On Thursday, the House passed two crucial, commonsense gun safety bills to reinforce and strengthen background check requirements. These long overdue actions will curb our nation’s gun violence epidemic and make our communities safer for everyone.
Congressman Peters thanks the countless advocates who have fought tirelessly on behalf of all those hurt by gun violence. Now, the Senate must act swiftly to enact these life-saving solutions.
Read more about his work over the years to highlight the urgency of this issue and demand action in this March 11th piece by San Diego Jewish World, posted below:
Jacobs, Peters Tell Why They Voted for Background Checks
March 11th, 2021
Two San Diego members of Congress – Democrats Sara Jacobs and Scott Peters –had personal reasons for joining with the majority in the House of Representatives that passed companion gun safety measures on Thursday.
Jacobs told her colleagues that “as a millennial, I am a member of what is known as the Columbine generation, a generation that grew up in the shadow of gun violence and school shootings. When violence came to our Capitol on January 6, congressional staffers barricaded themselves into a conference room and hid under furniture because it’s what they learned to do in years of active shooter drills.”
She said by voting for HR 8 and HR 1446 she intended “to honor the young people who called us here to act. From Steele Canyon to Bonita Vista, students in San Diego have organized and protested and marched for their lives. I have been so inspired by them and by young Americans across the country who have fundamentally changed the conversation on gun violence.”
One measure approved by the House of Representatives requires background checks be completed before any gun is transferred from one owner to another. The companion measure closed what was known as the “Charleston Loophole” which allowed a gun to be transferred without a background check if such a check could not be completed within three days.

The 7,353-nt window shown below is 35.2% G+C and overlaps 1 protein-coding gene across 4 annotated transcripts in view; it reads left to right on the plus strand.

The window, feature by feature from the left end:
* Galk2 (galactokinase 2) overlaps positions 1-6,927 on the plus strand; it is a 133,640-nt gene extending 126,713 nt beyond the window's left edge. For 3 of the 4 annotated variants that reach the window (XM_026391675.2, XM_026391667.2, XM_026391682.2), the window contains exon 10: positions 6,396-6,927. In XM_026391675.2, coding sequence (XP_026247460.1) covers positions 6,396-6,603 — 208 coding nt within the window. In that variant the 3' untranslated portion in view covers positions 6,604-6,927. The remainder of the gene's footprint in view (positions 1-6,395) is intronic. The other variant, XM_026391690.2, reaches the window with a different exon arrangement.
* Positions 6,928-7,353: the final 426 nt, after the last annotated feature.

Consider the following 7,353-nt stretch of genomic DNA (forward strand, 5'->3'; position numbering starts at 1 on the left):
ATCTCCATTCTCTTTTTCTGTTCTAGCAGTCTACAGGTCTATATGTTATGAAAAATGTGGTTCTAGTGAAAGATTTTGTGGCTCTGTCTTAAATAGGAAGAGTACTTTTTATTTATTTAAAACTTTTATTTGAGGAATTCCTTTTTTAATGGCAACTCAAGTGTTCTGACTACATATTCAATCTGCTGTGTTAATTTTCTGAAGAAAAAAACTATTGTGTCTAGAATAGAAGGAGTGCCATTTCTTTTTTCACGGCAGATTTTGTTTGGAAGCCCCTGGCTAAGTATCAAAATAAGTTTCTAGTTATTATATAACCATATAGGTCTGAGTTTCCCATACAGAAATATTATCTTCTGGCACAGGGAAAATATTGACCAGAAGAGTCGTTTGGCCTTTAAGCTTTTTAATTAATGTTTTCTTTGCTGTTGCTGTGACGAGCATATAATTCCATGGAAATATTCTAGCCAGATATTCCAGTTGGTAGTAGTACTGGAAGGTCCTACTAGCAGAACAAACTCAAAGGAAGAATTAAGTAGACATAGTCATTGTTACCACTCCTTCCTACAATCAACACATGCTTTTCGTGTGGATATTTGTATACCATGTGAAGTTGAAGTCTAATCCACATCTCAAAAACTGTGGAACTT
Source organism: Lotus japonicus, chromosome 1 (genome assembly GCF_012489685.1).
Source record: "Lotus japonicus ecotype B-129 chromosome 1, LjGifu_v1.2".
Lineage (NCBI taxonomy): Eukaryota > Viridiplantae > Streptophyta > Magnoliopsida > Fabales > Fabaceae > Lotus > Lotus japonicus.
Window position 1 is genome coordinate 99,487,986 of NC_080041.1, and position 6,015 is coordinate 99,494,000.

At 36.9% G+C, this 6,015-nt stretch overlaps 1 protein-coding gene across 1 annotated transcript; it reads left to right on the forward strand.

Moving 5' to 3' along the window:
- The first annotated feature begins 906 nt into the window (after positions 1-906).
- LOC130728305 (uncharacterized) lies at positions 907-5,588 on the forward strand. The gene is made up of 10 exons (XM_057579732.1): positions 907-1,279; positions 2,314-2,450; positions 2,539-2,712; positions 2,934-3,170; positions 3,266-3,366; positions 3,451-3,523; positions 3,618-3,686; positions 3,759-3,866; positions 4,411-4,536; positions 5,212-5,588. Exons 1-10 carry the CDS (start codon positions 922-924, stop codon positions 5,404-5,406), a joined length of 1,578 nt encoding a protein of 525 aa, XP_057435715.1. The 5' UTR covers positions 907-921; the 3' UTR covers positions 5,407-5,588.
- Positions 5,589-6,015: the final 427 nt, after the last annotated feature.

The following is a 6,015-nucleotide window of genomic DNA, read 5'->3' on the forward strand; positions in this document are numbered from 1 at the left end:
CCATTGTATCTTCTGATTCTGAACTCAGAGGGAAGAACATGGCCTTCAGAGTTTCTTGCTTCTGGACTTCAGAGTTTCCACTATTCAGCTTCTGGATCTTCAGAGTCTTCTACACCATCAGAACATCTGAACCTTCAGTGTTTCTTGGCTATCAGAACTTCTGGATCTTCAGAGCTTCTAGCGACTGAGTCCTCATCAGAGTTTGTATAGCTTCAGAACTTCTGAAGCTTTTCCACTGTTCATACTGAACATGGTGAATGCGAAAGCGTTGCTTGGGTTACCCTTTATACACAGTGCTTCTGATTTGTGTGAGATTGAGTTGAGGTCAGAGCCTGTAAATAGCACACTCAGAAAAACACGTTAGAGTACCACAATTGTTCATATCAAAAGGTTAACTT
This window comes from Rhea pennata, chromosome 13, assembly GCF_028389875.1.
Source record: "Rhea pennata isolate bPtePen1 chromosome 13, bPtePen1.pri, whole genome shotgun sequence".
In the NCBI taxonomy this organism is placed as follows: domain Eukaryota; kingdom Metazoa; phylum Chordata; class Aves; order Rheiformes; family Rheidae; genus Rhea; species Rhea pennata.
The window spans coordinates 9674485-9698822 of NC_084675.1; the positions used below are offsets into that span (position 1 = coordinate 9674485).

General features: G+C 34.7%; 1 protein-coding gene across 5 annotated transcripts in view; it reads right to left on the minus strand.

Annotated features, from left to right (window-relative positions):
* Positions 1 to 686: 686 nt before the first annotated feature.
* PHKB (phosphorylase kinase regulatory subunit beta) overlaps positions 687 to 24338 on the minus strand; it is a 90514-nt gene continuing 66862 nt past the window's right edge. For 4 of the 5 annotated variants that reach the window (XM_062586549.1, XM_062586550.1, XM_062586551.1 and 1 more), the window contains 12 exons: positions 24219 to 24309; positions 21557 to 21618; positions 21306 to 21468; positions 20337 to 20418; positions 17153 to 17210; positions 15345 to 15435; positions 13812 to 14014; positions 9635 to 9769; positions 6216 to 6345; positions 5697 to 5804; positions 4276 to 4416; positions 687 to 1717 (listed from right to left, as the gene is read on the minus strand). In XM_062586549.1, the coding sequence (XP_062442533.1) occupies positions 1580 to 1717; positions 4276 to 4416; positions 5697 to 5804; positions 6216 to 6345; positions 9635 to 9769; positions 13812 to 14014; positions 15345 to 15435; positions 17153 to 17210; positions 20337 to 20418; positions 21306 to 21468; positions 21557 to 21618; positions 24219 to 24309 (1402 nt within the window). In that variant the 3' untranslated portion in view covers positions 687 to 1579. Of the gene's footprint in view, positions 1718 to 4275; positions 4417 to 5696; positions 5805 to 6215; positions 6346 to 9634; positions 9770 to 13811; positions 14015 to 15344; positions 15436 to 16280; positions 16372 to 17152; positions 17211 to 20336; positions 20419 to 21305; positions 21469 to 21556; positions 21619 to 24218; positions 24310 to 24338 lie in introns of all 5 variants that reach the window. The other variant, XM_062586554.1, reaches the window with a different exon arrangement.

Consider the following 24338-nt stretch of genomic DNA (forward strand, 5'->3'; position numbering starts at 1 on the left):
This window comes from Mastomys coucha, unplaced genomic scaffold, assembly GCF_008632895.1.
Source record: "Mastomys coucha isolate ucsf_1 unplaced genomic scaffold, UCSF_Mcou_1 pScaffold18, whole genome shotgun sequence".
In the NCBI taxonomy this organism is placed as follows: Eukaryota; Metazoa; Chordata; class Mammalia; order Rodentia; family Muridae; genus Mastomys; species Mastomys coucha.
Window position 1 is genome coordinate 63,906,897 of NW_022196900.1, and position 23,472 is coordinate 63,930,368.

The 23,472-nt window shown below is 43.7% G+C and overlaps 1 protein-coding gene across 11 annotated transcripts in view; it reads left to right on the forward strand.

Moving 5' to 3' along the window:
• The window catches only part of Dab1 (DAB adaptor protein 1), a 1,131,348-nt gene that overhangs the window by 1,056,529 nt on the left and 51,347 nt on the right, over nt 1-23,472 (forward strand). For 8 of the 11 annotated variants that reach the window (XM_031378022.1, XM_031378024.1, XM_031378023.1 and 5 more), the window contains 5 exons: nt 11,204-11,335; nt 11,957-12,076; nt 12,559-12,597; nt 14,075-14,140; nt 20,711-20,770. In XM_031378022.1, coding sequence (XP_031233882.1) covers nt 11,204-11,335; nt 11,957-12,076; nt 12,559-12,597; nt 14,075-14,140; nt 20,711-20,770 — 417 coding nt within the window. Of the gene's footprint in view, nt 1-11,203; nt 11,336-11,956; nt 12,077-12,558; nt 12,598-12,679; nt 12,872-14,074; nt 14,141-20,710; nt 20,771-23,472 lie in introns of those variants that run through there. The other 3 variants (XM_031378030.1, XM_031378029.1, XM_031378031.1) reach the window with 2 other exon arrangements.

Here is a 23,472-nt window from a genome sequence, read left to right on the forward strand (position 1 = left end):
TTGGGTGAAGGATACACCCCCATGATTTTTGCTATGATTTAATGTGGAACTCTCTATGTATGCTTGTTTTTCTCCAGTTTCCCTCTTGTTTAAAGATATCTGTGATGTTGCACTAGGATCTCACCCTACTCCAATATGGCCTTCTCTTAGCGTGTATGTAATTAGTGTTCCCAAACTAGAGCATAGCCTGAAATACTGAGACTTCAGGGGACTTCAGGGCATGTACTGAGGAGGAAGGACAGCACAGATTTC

Peters noted that “five years ago, I live-streamed the sit-in on the House floor after the Pulse Nightclub shooting in Orlando [Florida] to demand a vote on background checks. Since then, millions of Americans have raised their voices and demanded change. To all those who have been hurt by gun violence, lost a loved one, or fought tirelessly with us: today’s vote is for you. I urge my colleagues in the other Chamber [the Senate] to take these bills up for consideration swiftly; the time for the Senate to pass these life-saving reforms is long overdue.”
Peters livestreamed the sit-in 2016 after the then-Republican leadership shut off the cameras that feed official video of the House floor. C-Span picked up Peters’ footage, winning him and the issue national attention.
A press release issued by Peters’ office said the congressman spoke on the House floor 20 times in 2015 and 2016 to read the names of gun violence victims and to call on then House Speaker Paul Ryan to schedule a vote on background checks.
In 2017, according to the news release, “Peters attended Town Hall for Our Lives in San Diego following the Parkland shooting, opposed arming teachers, cosponsored legislation that bans assault weapons, and voted against extending concealed carry reciprocity, which would allow concealed carry licenses to be valid in states other that the issuing state.”
In 2019, the press release went on to say, “when former Senate Majority Leader Mitch McConnell refused to put the Bipartisan Background Check Act of 2019 up for a vote in the Senate. Rep. Peters delivered over 700 letters from San Diegans to Sen. McConnell’s office about how gun violence has affected them.”
Explaining his passion, Peters commented, “While our nation has seen far too many tragedies – Sandy Hook, Aurora, San Bernardino, Orlando, Mother Emanuel AME Church, Las Vegas, Parkland – nearly 100 Americans lose their lives each day in gun-related incidents that don’t make national news. There’s no question we need universal background checks to curb the national epidemic of gun violence and to protect the lives of our kids, teachers, first responders, and civilians.”